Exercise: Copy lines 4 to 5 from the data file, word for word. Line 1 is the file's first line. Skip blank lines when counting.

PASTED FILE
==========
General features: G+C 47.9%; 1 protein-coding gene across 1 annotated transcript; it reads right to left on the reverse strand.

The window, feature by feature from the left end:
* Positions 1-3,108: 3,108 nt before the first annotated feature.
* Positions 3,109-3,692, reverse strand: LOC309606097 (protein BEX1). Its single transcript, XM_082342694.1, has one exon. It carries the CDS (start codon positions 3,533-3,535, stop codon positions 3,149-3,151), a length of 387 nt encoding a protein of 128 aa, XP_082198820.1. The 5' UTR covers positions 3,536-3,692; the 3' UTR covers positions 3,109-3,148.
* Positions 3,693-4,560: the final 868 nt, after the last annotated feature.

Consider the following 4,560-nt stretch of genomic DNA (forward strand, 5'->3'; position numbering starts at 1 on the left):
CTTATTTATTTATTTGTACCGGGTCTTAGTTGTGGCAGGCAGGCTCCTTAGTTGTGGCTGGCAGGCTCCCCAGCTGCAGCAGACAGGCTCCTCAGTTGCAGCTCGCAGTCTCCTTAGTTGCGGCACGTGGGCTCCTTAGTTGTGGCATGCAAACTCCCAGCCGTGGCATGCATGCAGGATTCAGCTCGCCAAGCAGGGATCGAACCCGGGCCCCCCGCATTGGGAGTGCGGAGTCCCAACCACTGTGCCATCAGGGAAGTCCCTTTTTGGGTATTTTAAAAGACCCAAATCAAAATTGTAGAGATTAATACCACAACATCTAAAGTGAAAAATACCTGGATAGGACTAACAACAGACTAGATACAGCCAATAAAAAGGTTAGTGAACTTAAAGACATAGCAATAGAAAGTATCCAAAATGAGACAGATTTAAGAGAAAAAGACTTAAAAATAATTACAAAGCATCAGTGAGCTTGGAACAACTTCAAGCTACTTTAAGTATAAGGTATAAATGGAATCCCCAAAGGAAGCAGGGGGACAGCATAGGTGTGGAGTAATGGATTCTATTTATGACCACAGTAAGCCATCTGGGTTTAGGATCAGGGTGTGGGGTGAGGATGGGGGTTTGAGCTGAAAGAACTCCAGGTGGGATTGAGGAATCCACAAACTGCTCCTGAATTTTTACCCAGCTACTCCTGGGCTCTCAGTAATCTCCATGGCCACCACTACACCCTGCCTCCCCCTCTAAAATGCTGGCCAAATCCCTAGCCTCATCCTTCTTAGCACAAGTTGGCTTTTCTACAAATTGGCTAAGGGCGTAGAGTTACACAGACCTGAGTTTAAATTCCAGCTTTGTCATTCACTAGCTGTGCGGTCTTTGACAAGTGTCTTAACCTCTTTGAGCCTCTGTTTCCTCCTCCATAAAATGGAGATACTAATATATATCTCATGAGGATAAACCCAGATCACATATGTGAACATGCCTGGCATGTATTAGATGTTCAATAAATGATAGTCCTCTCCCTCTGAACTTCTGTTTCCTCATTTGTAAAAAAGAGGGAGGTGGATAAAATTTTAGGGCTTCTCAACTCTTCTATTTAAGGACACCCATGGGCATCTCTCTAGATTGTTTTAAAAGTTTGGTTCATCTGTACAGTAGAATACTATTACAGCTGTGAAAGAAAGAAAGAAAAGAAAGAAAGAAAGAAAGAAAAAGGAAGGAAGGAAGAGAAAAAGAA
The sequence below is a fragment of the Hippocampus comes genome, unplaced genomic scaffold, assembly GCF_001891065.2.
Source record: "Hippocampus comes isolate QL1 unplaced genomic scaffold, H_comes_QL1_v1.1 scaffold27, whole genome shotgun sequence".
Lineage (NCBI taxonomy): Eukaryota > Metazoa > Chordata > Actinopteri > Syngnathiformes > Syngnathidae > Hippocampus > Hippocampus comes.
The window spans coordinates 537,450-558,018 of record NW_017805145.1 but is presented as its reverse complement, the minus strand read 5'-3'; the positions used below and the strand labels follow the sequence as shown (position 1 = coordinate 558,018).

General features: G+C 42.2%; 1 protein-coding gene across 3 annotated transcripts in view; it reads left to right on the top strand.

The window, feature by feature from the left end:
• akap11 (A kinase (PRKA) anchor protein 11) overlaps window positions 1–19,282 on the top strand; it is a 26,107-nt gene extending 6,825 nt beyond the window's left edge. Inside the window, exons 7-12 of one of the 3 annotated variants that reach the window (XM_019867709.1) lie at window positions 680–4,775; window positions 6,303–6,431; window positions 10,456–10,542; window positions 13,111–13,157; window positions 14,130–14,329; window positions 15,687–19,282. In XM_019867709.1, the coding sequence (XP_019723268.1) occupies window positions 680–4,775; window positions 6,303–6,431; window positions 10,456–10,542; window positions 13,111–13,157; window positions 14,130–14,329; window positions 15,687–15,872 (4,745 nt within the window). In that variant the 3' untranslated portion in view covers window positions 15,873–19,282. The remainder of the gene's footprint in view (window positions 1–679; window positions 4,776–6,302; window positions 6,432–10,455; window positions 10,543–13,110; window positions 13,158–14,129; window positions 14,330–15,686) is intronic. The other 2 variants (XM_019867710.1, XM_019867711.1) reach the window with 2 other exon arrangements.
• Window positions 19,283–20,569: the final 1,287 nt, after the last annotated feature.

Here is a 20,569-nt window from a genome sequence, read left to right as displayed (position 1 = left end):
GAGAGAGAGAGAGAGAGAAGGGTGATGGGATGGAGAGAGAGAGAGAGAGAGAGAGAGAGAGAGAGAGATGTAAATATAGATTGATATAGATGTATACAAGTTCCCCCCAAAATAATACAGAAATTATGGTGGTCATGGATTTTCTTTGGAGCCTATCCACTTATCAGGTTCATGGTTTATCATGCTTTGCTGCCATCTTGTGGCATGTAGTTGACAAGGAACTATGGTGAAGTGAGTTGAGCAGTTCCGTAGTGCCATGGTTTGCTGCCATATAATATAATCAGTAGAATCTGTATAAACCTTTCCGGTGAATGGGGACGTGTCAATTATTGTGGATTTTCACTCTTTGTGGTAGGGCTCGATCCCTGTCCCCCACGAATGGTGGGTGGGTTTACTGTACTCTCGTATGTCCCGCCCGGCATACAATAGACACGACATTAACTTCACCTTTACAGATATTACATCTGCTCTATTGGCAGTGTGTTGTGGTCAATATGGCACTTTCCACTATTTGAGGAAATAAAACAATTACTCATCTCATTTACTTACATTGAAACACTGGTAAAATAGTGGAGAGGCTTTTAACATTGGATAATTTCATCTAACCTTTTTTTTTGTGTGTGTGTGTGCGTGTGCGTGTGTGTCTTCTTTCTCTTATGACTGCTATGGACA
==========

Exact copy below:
* Positions 3,109-3,692, reverse strand: LOC309606097 (protein BEX1). Its single transcript, XM_082342694.1, has one exon. It carries the CDS (start codon positions 3,533-3,535, stop codon positions 3,149-3,151), a length of 387 nt encoding a protein of 128 aa, XP_082198820.1. The 5' UTR covers positions 3,536-3,692; the 3' UTR covers positions 3,109-3,148.
* Positions 3,693-4,560: the final 868 nt, after the last annotated feature.